UT graduate students change the world of energy

Sachit Saksena

UT students are lowering electricity bills, using nanoparticles to look at oil reservoirs and making phone batteries last longer.  

This year, UT students won $6,500 for cutting-edge research at UT Energy Week.

These students, Scott Vitter, Ehsan Moaseri and Sean Wood, won a research poster competition hosted by the Longhorn Energy Club.

The event was part of UT Energy Week, a convention that draws thousands of academics, businessmen and government officials to Austin every year for a week of speeches, panels and promising new research. 

Vitter, a second-year mechanical engineering graduate student, won the Environmental Sustainability research award for his plan to reduce Austin Water Utility’s electricity bill. He designed a generalized, predictive model to implement a technique called peak-shifting. 

“Peak-shifting is when you operate your system or your plant to use less electricity during high demand time, which for Texas is around late afternoon,” Vitter said. “This generalized model will help apply peak-shifting to more water facilities to save money on electricity.” 

Moaseri, a second-year chemical engineering graduate student, won the Fossil Fuels and Byproducts category. Moaseri improved a technique that scientists can use to look at reservoirs of oil with nanomaterials. With this new and exploratory research, Moaseri will help researchers take advantage of these nanomaterials’ magnetic qualities to see under the earth.

His research group has synthesized the smallest known nanoparticles with these magnetic qualities. These nanoparticles can fit into tiny pores in the rocks and allow for the highest-ever resolution imaging.

“We are always trying to make even smaller nanoparticles with higher magnetic susceptibility and even more stability,” Moaseri said. “Right now our particles can stay stable in a reservoir for two months, and we are trying to push that to four.”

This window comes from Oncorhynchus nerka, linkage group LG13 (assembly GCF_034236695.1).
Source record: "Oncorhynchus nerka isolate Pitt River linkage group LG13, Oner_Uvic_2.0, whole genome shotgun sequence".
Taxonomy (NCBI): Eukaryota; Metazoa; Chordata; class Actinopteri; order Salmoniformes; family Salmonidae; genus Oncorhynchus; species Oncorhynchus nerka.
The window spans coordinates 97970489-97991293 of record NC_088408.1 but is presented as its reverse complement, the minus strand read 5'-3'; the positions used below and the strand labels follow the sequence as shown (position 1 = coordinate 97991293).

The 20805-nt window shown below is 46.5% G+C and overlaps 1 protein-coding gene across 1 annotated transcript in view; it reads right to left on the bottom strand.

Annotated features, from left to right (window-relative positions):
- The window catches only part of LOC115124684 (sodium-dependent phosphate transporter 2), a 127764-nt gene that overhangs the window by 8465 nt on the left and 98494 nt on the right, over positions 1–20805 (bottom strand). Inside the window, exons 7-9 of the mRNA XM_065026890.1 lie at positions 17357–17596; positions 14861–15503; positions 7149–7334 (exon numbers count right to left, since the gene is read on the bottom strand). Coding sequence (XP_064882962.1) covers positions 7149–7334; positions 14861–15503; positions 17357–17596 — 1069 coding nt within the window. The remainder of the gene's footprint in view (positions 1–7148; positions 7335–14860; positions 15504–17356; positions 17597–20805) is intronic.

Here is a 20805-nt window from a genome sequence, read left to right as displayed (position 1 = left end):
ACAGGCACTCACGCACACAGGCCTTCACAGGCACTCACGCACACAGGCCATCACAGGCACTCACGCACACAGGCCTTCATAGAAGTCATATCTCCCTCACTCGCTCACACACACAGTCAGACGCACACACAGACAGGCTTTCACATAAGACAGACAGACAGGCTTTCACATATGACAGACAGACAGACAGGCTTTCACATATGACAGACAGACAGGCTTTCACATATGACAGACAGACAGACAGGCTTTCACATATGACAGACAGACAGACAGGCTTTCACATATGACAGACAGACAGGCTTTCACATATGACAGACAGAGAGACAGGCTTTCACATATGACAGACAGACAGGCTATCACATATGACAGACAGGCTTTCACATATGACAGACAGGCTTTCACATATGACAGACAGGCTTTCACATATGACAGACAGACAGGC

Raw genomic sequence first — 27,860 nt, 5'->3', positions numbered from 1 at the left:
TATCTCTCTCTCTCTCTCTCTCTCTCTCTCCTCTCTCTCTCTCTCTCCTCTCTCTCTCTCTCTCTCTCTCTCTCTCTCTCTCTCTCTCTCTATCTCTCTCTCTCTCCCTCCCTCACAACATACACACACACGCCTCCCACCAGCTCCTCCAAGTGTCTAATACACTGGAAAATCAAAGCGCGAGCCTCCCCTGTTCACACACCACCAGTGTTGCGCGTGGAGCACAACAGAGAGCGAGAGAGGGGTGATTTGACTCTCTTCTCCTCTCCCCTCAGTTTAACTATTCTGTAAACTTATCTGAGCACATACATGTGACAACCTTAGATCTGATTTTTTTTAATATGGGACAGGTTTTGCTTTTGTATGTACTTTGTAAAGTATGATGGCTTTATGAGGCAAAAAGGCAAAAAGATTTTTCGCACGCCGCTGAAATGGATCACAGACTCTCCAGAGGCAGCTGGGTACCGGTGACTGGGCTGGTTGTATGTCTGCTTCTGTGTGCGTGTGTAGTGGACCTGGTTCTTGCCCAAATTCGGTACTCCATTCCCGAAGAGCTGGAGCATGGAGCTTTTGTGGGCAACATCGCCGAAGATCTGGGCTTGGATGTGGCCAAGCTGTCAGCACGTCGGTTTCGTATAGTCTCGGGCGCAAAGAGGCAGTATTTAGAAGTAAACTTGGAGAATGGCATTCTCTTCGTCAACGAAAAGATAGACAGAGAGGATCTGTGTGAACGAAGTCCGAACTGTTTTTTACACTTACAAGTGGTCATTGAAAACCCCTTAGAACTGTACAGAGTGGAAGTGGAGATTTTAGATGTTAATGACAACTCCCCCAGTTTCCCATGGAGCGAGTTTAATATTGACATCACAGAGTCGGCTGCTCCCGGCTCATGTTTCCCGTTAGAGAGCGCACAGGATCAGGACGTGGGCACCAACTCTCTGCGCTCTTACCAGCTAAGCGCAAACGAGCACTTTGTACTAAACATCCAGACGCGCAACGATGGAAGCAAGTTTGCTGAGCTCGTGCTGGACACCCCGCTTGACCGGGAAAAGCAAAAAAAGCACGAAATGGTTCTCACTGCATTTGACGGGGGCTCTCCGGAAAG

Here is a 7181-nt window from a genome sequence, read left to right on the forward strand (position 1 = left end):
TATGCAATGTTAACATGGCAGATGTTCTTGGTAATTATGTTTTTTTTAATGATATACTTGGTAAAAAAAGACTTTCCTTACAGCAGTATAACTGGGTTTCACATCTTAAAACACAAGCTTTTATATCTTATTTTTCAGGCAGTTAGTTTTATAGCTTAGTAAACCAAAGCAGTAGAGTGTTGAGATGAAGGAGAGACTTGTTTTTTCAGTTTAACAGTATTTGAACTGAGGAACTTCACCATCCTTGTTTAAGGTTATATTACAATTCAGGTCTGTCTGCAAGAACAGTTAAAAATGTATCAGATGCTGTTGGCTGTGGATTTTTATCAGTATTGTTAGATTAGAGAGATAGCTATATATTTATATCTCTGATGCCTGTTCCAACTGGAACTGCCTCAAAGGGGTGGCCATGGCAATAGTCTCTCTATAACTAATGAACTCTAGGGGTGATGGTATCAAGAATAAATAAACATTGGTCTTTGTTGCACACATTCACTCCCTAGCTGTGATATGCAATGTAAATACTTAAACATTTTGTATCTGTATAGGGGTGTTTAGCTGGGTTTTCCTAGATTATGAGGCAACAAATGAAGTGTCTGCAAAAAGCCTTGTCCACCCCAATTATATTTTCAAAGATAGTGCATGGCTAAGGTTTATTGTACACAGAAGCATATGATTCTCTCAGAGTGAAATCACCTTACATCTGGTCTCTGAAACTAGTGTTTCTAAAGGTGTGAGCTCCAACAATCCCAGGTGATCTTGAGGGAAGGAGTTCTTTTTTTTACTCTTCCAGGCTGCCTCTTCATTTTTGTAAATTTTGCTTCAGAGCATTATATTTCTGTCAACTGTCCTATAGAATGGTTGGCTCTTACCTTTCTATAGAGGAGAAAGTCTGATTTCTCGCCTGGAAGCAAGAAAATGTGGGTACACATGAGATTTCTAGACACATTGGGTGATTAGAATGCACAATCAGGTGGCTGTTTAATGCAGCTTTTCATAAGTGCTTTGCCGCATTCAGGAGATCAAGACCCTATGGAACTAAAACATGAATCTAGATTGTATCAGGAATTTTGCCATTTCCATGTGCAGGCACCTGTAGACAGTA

The winner of the third category, Renewable Energy and Energy Storage, was Wood, a fifth-year chemical engineering graduate student; he works with rechargeable batteries, which are found in phones, laptops and tablets. Specifically, he researches new materials that scientists can use in the anode, or the negative side of a battery. 

“Lithium-ion batteries have been using the same anode materials for the past 25 years: graphite,” Wood said. “And it is reaching the end of its technological limits.”  

According to Wood, lithium metal could serve as a new anode material that could make batteries last longer on a single charge. However, lithium metal forms dendrites, or branching fibers, that cause problems.

“These dendrites can cause a short circuit, which can cause a fire,” Wood said. 

Wood researches how chemical additives can limit this dendrite growth in lithium metal. With his help, manufacturers will be able to incorporate the new anode material without burning down the local electronics store. 

All three winners have plans to continue improving their energy technologies on an even larger scale. Moaseri hopes to implement his research at big oil companies like BP and Shell. Vitter said he hopes to tackle the problem of dramatically increasing water use in Texas by studying home water use dynamics.

“Energy Week helps bring giants of industry, policy and research together, and this competition is a great way to get graduate student research right in the center of all of it,” Vitter said. “This was a rewarding opportunity for me and all the student competitors.”